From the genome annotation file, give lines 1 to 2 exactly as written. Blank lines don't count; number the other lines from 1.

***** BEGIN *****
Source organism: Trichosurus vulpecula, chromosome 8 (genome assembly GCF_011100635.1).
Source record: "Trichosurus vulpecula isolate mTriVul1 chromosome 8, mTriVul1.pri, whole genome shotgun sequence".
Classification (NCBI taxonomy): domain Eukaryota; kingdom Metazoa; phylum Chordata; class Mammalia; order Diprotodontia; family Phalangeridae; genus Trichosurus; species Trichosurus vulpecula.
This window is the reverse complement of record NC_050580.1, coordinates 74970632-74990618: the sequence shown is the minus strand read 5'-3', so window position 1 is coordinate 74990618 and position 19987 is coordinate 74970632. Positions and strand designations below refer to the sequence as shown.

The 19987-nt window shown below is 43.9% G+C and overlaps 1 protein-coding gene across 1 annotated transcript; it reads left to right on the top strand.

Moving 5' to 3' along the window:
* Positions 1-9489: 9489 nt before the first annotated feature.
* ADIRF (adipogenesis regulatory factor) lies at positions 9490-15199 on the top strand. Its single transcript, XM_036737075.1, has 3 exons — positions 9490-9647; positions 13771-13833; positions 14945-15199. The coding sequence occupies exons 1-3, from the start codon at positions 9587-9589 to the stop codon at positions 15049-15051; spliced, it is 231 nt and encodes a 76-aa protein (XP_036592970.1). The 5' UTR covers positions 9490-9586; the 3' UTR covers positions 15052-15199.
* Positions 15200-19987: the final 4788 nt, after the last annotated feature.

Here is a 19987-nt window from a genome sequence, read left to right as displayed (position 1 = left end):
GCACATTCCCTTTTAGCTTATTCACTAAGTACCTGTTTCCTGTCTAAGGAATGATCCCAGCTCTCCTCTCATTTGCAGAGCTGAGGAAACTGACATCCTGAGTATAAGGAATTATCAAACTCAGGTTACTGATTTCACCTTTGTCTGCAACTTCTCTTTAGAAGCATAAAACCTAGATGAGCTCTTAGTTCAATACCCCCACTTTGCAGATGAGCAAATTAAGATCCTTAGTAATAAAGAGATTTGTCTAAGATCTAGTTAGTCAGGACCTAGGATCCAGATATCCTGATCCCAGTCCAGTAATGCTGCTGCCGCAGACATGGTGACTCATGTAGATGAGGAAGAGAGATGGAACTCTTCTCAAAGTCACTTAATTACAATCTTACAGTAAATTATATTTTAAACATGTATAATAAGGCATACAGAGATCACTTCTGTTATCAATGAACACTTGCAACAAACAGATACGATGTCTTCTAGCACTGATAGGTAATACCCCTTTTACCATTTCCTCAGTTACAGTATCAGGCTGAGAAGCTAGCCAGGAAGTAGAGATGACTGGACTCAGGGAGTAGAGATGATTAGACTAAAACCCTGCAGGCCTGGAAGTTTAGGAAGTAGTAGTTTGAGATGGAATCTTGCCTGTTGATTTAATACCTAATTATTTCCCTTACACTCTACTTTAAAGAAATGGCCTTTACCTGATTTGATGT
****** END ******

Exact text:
Source organism: Trichosurus vulpecula, chromosome 8 (genome assembly GCF_011100635.1).
Source record: "Trichosurus vulpecula isolate mTriVul1 chromosome 8, mTriVul1.pri, whole genome shotgun sequence".